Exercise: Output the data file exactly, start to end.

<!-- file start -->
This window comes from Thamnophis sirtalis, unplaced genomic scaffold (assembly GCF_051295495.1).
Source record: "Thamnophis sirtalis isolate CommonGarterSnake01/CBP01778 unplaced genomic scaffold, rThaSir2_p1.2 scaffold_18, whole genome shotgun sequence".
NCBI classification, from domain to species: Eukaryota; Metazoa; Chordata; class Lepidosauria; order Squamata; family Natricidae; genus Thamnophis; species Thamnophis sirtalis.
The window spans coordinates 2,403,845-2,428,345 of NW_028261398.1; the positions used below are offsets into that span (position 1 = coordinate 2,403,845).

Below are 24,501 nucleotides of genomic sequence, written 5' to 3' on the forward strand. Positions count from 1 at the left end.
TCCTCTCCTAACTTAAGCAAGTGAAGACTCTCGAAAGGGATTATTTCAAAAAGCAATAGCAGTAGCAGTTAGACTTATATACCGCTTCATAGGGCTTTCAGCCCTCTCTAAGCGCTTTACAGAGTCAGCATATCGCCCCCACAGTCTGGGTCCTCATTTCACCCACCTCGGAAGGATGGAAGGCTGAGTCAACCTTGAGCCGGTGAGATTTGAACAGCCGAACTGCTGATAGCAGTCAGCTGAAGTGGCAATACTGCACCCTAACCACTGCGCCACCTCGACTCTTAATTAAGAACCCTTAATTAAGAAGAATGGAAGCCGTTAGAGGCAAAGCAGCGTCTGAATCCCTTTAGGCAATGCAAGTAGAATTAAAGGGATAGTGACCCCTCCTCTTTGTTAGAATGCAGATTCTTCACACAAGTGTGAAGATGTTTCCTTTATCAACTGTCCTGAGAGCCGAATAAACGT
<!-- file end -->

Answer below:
This window comes from Thamnophis sirtalis, unplaced genomic scaffold (assembly GCF_051295495.1).
Source record: "Thamnophis sirtalis isolate CommonGarterSnake01/CBP01778 unplaced genomic scaffold, rThaSir2_p1.2 scaffold_18, whole genome shotgun sequence".
NCBI classification, from domain to species: Eukaryota; Metazoa; Chordata; class Lepidosauria; order Squamata; family Natricidae; genus Thamnophis; species Thamnophis sirtalis.
The window spans coordinates 2,403,845-2,428,345 of NW_028261398.1; the positions used below are offsets into that span (position 1 = coordinate 2,403,845).

Below are 24,501 nucleotides of genomic sequence, written 5' to 3' on the forward strand. Positions count from 1 at the left end.
TCCTCTCCTAACTTAAGCAAGTGAAGACTCTCGAAAGGGATTATTTCAAAAAGCAATAGCAGTAGCAGTTAGACTTATATACCGCTTCATAGGGCTTTCAGCCCTCTCTAAGCGCTTTACAGAGTCAGCATATCGCCCCCACAGTCTGGGTCCTCATTTCACCCACCTCGGAAGGATGGAAGGCTGAGTCAACCTTGAGCCGGTGAGATTTGAACAGCCGAACTGCTGATAGCAGTCAGCTGAAGTGGCAATACTGCACCCTAACCACTGCGCCACCTCGACTCTTAATTAAGAACCCTTAATTAAGAAGAATGGAAGCCGTTAGAGGCAAAGCAGCGTCTGAATCCCTTTAGGCAATGCAAGTAGAATTAAAGGGATAGTGACCCCTCCTCTTTGTTAGAATGCAGATTCTTCACACAAGTGTGAAGATGTTTCCTTTATCAACTGTCCTGAGAGCCGAATAAACGT